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To look at it is an exercise in seeing. Shafie experiments in how colors play side-by-side on the eyes, making straight lights appear wavy, or circles pulsate. Each work is made up of thousands of pieces of paper, and seemingly as many colors. Except Shafie only used nine colors to create this series of vibrating color fields: ultramarine blue, cadmium yellow medium, quinacridone magenta, c.p. cadmium orange, c.p. cadmium yellow primerose, light magenta, phthalo green, dioxazine purple, florescent chartreuse.
Transition 4 (2014) is particularly fun to look at. It is a tondo piece measure 60 inches across. Mutli-colored swirls of rolled paper are accented by larger, rectangular blocks of color strips. It called to mind a few things for us – underwater coral, candies like Jawbreakers or Sour Belts, and even the Campana brothers’ Sushi series of furniture. Ghalb 7 (2014), uses a similar spiral layering, transitioning from yellow to blue in color, in the frame of a tear drop set askew. 9 Colors (2015) has something celestial about it, transitioning from bright oranges and pinks to dark blues, greens, and purples in the center.
Shafie doesn’t just create pattern and colorplay with the layering of paper. The artist also creates sculptural pieces, with eye-catching texture, often incorporating handwritten Farsi text in ink. Block 2 (2015) is a cube made up of sheets of paper, painted, then stacked, and then written on its edge, like the spine of a book. This work has the words “love” and “passion” written in Farsi. Her use of text, though, isn’t always visible. In Spike 8 (Telesm Series) (2015), words are written on acrylic-painted paper that is then rolled into elongated cones, creating a spiky surface (as the title suggests) and rendering the words illegible. This repetitive use of text–and paper and color, for that matter–calls to mind meditative practices in Sufism. “I grew up in an environment where it was heavily decorated,” said the aritst, who grew up in Iran and currently lives in Silver Spring, MD. “I was accustomed to seeing repetition, and it felt very natural.”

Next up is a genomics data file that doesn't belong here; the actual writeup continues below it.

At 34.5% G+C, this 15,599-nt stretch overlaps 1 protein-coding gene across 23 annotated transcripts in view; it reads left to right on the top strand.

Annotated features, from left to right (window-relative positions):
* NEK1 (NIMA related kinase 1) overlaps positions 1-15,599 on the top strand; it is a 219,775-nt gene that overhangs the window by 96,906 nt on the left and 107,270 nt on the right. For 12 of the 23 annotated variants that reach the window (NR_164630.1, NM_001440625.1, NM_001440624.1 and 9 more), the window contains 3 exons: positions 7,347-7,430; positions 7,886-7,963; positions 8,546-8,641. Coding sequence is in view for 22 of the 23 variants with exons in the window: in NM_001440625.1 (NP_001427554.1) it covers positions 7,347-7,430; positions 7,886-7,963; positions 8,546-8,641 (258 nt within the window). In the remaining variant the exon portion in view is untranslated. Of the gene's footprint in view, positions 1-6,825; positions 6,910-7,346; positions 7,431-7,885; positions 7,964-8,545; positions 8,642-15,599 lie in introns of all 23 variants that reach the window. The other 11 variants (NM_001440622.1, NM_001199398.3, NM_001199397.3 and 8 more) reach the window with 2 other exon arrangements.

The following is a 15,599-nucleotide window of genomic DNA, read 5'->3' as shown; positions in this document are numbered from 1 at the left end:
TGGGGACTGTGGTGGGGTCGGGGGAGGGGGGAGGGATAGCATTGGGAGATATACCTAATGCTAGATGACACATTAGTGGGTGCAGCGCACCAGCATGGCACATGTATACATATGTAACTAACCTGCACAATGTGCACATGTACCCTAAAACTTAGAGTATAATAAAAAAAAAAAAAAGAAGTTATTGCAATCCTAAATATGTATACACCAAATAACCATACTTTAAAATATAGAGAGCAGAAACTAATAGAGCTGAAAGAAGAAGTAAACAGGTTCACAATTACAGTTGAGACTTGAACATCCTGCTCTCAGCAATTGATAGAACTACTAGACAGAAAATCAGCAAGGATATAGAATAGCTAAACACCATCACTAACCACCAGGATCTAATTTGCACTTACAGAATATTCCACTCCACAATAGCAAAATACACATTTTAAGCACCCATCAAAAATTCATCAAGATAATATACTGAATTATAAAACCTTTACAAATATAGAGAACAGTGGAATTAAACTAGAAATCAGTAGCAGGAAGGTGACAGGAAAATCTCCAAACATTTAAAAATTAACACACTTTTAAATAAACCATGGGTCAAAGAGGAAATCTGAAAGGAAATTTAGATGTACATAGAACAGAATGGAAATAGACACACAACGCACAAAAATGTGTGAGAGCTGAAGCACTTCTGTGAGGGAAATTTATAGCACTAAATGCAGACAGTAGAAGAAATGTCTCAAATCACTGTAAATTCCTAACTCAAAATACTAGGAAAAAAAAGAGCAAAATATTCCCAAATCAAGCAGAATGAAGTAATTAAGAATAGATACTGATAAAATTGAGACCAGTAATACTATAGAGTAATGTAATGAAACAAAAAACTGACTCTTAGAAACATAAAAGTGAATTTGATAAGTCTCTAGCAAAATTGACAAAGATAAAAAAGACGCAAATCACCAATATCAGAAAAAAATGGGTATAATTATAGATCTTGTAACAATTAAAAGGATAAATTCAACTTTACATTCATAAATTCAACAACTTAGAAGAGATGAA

“Surfaced” is on view at Leila Heller Gallery in New York through April 11.